London — A Houston woman is trapped in the United Arab Emirates after being briefly detained for “shouting” in public during an argument with a Dubai car rental company, a London-based organization trying to help her get out of the country has told CBS News.
Social media influencer Tierra Young Allen, 29, known to fans online as the Sassy Trucker, was arrested in May following a confrontation with a male employee of a car rental company in Dubai who was trying to intimidate her into paying thousands of dollars she didn’t owe, according to Radha Stirling, CEO and founder of Detained in Dubai, the international nonprofit organization that’s working to free her.
Stirling said Allen was arrested on May 16 and released on bail later that day, but her passport is being held by authorities, preventing her from leaving the UAE.
Texas resident Tierra Allen poses for a photo in front of the Global Village attraction in Dubai, United Arab Emirates, in a photo posted to her Facebook account in March 2023. Tierra Allen/Facebook
“She was told at the police station (Bur Dubai) that she has been accused of ‘shouting,’ which under the UAE’s laws is illegal under ‘offensive behavior,’ which is an unclear and subjective regulation, but warrants up to two years in prison, a fine and deportation,” Stirling told CBS News on Thursday.
CBS News requested comment for this story on Thursday from the Dubai Police and the UAE Foreign Ministry, but had not received replies by the time of publication.
Help from the U.S.?
Stirling said the U.S. Embassy in Dubai had not provided Allen with any assistance as of Thursday, adding that the embassy had undergone a staffing change just last week.
A spokesperson for the U.S. Department of State told CBS News that it was aware Allen was “unable to depart Dubai” and that it was “providing all appropriate assistance.”
“The Department remains in regular communication with her and her family,” the spokesperson said, adding that it would continue to monitor her case closely.
Detained in Dubai contacted the office of Texas U.S. Sen. Ted Cruz directly, and Cruz’s office confirmed to CBS News that representatives had spoken with Allen’s family and “contacted the Department of State about the case.”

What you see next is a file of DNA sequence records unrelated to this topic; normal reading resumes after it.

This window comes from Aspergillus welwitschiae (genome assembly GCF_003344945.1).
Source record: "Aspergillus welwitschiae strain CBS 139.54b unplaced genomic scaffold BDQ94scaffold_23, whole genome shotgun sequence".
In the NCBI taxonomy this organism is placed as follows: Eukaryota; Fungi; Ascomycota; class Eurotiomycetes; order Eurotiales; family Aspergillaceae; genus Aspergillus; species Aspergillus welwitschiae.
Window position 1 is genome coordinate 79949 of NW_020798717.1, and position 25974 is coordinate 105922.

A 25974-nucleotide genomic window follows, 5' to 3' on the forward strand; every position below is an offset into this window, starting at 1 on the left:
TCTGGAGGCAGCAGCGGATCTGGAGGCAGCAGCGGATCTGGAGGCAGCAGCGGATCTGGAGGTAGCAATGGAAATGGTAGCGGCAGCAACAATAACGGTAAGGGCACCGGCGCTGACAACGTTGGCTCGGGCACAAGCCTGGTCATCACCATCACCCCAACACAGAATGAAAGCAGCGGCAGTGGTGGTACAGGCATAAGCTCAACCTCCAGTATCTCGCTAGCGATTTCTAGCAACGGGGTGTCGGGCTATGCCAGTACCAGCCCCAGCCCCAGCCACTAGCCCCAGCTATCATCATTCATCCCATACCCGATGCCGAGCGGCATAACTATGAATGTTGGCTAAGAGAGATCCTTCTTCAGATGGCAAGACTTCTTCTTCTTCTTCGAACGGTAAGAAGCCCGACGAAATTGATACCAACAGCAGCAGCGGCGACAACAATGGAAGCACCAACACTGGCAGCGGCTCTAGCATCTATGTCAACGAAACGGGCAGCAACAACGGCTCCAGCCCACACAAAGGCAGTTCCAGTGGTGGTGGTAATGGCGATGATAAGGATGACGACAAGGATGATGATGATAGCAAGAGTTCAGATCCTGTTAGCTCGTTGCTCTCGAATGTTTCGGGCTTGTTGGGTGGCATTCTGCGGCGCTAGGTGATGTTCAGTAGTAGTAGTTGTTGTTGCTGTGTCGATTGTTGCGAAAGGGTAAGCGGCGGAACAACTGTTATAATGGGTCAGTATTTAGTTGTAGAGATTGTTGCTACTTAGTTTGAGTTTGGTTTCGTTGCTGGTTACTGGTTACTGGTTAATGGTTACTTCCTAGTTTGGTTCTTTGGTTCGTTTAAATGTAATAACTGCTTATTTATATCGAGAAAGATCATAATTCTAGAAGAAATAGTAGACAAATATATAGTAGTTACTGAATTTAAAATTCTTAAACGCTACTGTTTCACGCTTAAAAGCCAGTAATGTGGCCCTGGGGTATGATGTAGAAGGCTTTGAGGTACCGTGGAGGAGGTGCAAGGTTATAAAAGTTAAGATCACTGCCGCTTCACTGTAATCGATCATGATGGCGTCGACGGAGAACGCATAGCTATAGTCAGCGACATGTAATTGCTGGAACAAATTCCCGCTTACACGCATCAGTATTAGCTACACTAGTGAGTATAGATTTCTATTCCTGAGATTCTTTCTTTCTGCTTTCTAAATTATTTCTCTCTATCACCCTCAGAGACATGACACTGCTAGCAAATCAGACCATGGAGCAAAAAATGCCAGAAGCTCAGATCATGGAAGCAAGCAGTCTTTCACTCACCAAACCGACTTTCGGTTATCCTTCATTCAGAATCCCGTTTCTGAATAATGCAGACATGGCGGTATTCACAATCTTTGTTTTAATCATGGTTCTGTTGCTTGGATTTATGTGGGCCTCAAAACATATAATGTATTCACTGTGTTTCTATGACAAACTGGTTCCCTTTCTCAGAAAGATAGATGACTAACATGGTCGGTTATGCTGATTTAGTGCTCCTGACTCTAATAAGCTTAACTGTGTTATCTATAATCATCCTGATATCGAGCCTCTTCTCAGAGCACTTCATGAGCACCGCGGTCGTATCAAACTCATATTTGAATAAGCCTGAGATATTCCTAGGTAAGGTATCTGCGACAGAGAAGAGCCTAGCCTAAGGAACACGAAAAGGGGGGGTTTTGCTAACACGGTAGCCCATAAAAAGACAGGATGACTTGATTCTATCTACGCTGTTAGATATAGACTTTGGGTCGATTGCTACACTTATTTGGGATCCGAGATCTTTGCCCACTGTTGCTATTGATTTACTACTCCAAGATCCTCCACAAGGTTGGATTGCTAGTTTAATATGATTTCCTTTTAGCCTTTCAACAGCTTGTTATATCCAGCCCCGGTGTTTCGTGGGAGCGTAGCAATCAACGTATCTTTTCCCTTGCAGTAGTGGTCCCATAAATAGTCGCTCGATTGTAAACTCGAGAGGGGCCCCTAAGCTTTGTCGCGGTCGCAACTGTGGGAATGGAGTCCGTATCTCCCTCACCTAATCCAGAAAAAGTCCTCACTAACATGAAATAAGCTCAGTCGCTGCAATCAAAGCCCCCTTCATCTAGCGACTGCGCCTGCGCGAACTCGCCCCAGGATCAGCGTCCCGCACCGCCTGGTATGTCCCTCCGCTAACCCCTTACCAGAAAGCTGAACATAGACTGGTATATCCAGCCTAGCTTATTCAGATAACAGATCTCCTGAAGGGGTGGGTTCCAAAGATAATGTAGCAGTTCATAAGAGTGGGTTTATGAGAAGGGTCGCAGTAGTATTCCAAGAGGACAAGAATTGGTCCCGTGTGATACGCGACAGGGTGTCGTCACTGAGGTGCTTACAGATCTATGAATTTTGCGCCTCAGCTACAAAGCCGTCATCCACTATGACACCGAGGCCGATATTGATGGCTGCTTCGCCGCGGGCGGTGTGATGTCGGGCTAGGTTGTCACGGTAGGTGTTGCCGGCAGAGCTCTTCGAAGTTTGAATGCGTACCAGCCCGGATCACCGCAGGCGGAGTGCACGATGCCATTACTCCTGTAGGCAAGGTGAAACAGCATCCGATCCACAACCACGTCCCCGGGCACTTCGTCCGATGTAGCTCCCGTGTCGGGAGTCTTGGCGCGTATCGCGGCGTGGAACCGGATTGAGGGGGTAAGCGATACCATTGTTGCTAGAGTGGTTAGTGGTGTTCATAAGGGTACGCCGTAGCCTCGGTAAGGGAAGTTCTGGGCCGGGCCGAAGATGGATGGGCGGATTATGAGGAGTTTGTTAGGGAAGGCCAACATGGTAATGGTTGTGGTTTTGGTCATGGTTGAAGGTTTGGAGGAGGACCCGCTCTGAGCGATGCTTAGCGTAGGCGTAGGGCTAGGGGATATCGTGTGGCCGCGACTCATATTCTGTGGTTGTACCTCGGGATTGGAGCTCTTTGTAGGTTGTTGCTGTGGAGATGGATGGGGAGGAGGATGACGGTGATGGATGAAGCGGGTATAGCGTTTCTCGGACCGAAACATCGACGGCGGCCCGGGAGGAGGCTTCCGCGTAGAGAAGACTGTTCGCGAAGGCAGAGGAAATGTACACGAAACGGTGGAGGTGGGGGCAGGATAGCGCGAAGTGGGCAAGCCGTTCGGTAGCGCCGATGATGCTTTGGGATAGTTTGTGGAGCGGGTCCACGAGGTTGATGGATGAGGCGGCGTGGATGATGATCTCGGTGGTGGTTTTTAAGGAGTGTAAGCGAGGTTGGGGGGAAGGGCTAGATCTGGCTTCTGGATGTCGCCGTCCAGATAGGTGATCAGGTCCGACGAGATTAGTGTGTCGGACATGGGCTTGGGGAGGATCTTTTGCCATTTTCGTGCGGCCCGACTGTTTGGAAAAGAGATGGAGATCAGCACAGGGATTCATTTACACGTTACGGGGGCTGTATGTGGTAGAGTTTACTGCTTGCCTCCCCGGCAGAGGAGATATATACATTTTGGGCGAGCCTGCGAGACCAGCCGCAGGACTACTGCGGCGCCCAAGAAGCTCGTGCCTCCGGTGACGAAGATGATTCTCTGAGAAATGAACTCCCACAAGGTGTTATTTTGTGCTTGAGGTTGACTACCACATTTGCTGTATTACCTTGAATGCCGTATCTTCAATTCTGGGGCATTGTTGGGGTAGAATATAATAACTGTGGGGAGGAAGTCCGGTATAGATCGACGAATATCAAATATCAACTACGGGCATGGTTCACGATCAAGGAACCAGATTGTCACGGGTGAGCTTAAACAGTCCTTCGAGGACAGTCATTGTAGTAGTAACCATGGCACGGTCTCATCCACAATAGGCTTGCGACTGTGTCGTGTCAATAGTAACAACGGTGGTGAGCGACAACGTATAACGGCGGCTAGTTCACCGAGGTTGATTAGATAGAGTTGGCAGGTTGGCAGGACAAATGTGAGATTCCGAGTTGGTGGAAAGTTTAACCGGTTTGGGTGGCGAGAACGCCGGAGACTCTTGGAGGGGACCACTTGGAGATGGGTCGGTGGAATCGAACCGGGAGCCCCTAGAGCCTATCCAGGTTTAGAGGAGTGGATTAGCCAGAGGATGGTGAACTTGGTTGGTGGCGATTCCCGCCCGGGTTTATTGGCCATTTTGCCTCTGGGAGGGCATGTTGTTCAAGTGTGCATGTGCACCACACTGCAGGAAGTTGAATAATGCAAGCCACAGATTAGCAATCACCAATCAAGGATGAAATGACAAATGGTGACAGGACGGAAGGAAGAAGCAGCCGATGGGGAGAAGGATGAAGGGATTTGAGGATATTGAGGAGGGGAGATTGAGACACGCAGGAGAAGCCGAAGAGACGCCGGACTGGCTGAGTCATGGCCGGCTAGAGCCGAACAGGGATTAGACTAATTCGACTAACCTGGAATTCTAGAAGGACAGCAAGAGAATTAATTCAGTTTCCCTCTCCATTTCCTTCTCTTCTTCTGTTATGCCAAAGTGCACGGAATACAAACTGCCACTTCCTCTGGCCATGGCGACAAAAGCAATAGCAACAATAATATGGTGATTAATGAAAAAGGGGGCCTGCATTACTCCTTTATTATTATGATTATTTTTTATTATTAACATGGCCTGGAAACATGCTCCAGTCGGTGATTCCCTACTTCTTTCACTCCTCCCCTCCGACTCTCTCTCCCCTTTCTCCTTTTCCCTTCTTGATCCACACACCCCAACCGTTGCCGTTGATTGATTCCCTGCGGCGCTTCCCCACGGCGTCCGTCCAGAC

“Sen. Cruz will continue to gather details and engage on this case until Ms. Allen is returned home to her family,” his office said.
Stirling said Allen’s mother, Tina Baxton, had also contacted Rep. Sheila Jackson Lee of Texas’ 18th congressional district, who was also looking into the matter. Jackson Lee’s office did not immediately reply to CBS News’ request for comment on this story.
“We have advised their offices how governmental representatives are best able to help in these situations and hope for her speedy return home,” Stirling, who is also a lawyer specializing in Middle East legal matters, told CBS News. Jackson Lee’s office did not immediately respond to a request for comment.
“A common rental car extortion scheme”
Allen was not allowed to retrieve her belongings from the rental vehicle and later noticed that several fraudulent charges were attempted on her credit cards, which were in the back of the vehicle she returned, Stirling said.
The man who worked at the vehicle rental agency and initially accused Allen left the country for Pakistan after filing his police report, said Stirling.
Reports in Arabic media said the rental agency had offered to drop its case against Allen if she paid approximately $5,700. Stirling said that was evidence of a common scam used by rental agencies in the Arab emirate.
“Tierra is the latest American tourist to get caught up in what is a common rental car extortion scheme,” she said. “Rental car agencies are notorious for opening criminal cases against visitors with the promise to drop the case if they are paid off. The prevalence of blackmail is damaging to the UAE’s tourism and investment sectors and Dubai’s government needs to crack down on this abuse of process.”
“In another recent case, three Americans actually paid over $20,000 to a rental car agency that they did not owe, just so they could get out of the country,” the activist and lawyer said.
Stirling became active in the Middle East when her friend Cat Le-Huy was detained in Dubai. She led a campaign for his release in 2008, founding Detained in Dubai.
She said Allen and her mother were becoming increasingly anxious and “have been going through hell and have no idea what the outcome will be, and when they might be reunited.”
Allen has not posted on her Sassy Trucker social media accounts since her arrest.